On June 9th, 2022, Nez Perce-Clearwater National Forests employees and partners ventured to the Two-Mile Meadow Restoration Project site to monitor the restoration work that has been completed at the site, and to discuss the next steps in restoration. The Two-Mile Meadow Restoration Project is an ongoing project in the Palouse Ranger District in collaboration with the Latah Soil and Water Conservation District.
Before restoration, the East Fork Potlatch River through Two-Mile Meadow was diverted out of its historic channel, as a result of past logging and railroad operations. Combined with the eradication of beavers, these past developments negatively impacted the existing floodplain and riparian environment.
The purpose of this project was to restore meadow hydrology to a state that supports healthy native meadow and riparian conditions, including restoring the stream to its historic channel and elevations. The project was designed to slow water and enhance groundwater recharge, prevent the introduction of sediment into East Fork Potlatch River from excessive streambank and bed erosion, improve fish habitat, and promote natural native vegetation and riparian and wetland areas. To accomplish this, wood structures were installed called Beaver Dam Analogues (BDAs), to mimic the beneficial hydrologic processes that beaver dams provide to an ecosystem.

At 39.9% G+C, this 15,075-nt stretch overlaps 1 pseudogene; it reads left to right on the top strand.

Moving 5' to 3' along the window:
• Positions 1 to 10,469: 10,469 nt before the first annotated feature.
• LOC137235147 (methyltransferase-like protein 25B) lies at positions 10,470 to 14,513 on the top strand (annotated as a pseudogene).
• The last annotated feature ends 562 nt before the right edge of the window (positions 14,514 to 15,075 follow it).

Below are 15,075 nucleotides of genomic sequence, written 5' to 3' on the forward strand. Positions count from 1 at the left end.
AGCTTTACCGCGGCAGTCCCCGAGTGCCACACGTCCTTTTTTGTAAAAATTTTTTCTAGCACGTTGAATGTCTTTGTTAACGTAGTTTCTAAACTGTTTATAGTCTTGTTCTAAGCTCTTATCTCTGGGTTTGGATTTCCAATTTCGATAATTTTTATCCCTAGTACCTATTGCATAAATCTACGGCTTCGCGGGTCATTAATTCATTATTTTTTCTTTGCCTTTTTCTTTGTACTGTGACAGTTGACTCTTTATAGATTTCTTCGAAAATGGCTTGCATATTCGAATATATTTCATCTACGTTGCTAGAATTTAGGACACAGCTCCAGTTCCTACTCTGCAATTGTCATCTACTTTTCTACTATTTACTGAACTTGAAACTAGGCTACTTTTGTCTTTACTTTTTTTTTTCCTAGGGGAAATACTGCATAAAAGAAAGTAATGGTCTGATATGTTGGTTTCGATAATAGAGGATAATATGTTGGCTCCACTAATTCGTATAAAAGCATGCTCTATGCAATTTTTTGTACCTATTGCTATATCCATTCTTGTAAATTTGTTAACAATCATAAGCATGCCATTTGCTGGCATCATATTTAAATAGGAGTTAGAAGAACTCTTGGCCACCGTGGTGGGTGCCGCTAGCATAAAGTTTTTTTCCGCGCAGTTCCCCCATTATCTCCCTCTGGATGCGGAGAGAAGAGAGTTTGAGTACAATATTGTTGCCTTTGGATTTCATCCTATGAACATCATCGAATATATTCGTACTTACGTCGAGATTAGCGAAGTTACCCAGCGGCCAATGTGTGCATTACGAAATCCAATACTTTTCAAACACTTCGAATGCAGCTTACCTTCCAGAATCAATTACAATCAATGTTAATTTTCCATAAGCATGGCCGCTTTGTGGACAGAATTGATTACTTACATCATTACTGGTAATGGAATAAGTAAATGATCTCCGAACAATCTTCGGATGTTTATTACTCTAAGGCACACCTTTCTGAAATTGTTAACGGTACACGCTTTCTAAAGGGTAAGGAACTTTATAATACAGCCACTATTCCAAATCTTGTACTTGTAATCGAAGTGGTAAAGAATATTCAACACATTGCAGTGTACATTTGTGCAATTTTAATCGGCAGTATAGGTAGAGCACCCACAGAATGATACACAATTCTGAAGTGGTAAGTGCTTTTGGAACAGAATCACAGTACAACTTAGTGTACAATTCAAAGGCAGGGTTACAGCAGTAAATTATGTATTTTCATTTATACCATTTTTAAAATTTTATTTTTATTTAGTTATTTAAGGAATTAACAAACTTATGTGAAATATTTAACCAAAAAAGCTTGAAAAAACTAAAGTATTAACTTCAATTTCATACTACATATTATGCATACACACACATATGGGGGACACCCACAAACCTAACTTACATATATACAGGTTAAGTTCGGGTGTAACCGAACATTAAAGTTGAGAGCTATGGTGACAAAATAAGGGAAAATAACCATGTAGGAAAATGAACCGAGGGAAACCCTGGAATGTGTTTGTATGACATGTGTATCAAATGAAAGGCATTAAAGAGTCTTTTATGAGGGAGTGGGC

Attendees of the field trip inspected the BDAs, which were installed to hold and slow the flow of water. Attendees were excited to see that the BDAs were accomplishing their intended purpose. Additional work to the BDAs will be conducted this year to add more weave material to the structures to continue the restoration work in the meadow. Attendees also discussed additional restoration work in future phases, including beginning restoration work on the lower meadow, and potentially additional work at other locations upstream of the current restoration site.
The project has been years in the making, and it is a great accomplishment to see the productivity of the meadow after restoration. This can be seen in a variety of ways, including the vegetation that has been reestablished in the meadow through vigorous reseeding and planting of native plants, the multi-channel, meandering flow of the stream through the meadow, and the slowing of water flow by way of the BDAs. It is exciting to see the changes the meadow has undergone and to ponder the future of the meadow with further restoration. Check out the photos!